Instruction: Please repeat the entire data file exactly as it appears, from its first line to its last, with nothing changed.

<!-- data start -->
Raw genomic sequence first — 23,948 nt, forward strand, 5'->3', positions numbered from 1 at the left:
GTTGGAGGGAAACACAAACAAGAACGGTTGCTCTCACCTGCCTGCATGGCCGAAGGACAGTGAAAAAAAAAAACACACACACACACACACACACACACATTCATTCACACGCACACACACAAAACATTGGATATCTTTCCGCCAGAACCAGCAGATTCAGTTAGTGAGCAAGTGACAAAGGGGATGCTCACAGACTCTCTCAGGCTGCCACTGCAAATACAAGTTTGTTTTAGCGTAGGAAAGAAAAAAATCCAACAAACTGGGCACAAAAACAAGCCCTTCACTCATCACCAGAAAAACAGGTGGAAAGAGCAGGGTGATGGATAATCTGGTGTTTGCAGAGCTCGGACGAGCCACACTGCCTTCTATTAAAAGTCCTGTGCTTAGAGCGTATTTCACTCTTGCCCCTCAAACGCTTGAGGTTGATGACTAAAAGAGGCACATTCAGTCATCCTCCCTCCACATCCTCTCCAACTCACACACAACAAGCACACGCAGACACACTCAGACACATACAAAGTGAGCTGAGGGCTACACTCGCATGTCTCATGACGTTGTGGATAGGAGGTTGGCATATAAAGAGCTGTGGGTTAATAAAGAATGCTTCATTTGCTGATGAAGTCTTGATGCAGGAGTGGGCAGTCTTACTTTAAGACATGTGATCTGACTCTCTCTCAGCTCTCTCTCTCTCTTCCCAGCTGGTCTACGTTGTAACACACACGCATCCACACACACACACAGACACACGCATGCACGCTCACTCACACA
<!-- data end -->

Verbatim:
Raw genomic sequence first — 23,948 nt, forward strand, 5'->3', positions numbered from 1 at the left:
GTTGGAGGGAAACACAAACAAGAACGGTTGCTCTCACCTGCCTGCATGGCCGAAGGACAGTGAAAAAAAAAAACACACACACACACACACACACACACATTCATTCACACGCACACACACAAAACATTGGATATCTTTCCGCCAGAACCAGCAGATTCAGTTAGTGAGCAAGTGACAAAGGGGATGCTCACAGACTCTCTCAGGCTGCCACTGCAAATACAAGTTTGTTTTAGCGTAGGAAAGAAAAAAATCCAACAAACTGGGCACAAAAACAAGCCCTTCACTCATCACCAGAAAAACAGGTGGAAAGAGCAGGGTGATGGATAATCTGGTGTTTGCAGAGCTCGGACGAGCCACACTGCCTTCTATTAAAAGTCCTGTGCTTAGAGCGTATTTCACTCTTGCCCCTCAAACGCTTGAGGTTGATGACTAAAAGAGGCACATTCAGTCATCCTCCCTCCACATCCTCTCCAACTCACACACAACAAGCACACGCAGACACACTCAGACACATACAAAGTGAGCTGAGGGCTACACTCGCATGTCTCATGACGTTGTGGATAGGAGGTTGGCATATAAAGAGCTGTGGGTTAATAAAGAATGCTTCATTTGCTGATGAAGTCTTGATGCAGGAGTGGGCAGTCTTACTTTAAGACATGTGATCTGACTCTCTCTCAGCTCTCTCTCTCTCTTCCCAGCTGGTCTACGTTGTAACACACACGCATCCACACACACACACAGACACACGCATGCACGCTCACTCACACA